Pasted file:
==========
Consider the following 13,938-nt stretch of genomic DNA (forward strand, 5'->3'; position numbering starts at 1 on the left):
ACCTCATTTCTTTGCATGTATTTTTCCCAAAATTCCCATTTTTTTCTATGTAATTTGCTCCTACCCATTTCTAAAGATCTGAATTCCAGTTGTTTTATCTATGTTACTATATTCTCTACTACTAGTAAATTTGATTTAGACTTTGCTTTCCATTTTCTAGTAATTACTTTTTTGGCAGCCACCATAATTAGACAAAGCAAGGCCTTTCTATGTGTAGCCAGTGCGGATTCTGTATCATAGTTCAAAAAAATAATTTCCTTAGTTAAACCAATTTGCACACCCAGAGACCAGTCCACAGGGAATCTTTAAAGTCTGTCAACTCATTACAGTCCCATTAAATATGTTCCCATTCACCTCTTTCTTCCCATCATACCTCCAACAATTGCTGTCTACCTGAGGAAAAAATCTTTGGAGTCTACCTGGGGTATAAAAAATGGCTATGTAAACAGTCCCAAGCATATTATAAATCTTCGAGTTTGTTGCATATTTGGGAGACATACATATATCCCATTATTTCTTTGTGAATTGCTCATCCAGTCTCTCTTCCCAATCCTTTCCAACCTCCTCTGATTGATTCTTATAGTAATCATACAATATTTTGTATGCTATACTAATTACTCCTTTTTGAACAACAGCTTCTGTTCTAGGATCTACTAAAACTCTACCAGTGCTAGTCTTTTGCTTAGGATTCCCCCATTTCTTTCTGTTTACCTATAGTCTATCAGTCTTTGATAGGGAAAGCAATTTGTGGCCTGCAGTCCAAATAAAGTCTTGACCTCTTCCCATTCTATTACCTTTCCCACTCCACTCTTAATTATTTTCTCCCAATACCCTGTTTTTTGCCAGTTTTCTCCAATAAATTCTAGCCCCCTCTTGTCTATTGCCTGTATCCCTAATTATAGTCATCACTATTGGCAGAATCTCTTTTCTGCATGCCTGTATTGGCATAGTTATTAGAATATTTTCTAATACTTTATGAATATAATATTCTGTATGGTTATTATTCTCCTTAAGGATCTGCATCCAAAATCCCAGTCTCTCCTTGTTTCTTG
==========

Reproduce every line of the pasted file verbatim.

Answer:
Consider the following 13,938-nt stretch of genomic DNA (forward strand, 5'->3'; position numbering starts at 1 on the left):
ACCTCATTTCTTTGCATGTATTTTTCCCAAAATTCCCATTTTTTTCTATGTAATTTGCTCCTACCCATTTCTAAAGATCTGAATTCCAGTTGTTTTATCTATGTTACTATATTCTCTACTACTAGTAAATTTGATTTAGACTTTGCTTTCCATTTTCTAGTAATTACTTTTTTGGCAGCCACCATAATTAGACAAAGCAAGGCCTTTCTATGTGTAGCCAGTGCGGATTCTGTATCATAGTTCAAAAAAATAATTTCCTTAGTTAAACCAATTTGCACACCCAGAGACCAGTCCACAGGGAATCTTTAAAGTCTGTCAACTCATTACAGTCCCATTAAATATGTTCCCATTCACCTCTTTCTTCCCATCATACCTCCAACAATTGCTGTCTACCTGAGGAAAAAATCTTTGGAGTCTACCTGGGGTATAAAAAATGGCTATGTAAACAGTCCCAAGCATATTATAAATCTTCGAGTTTGTTGCATATTTGGGAGACATACATATATCCCATTATTTCTTTGTGAATTGCTCATCCAGTCTCTCTTCCCAATCCTTTCCAACCTCCTCTGATTGATTCTTATAGTAATCATACAATATTTTGTATGCTATACTAATTACTCCTTTTTGAACAACAGCTTCTGTTCTAGGATCTACTAAAACTCTACCAGTGCTAGTCTTTTGCTTAGGATTCCCCCATTTCTTTCTGTTTACCTATAGTCTATCAGTCTTTGATAGGGAAAGCAATTTGTGGCCTGCAGTCCAAATAAAGTCTTGACCTCTTCCCATTCTATTACCTTTCCCACTCCACTCTTAATTATTTTCTCCCAATACCCTGTTTTTTGCCAGTTTTCTCCAATAAATTCTAGCCCCCTCTTGTCTATTGCCTGTATCCCTAATTATAGTCATCACTATTGGCAGAATCTCTTTTCTGCATGCCTGTATTGGCATAGTTATTAGAATATTTTCTAATACTTTATGAATATAATATTCTGTATGGTTATTATTCTCCTTAAGGATCTGCATCCAAAATCCCAGTCTCTCCTTGTTTCTTG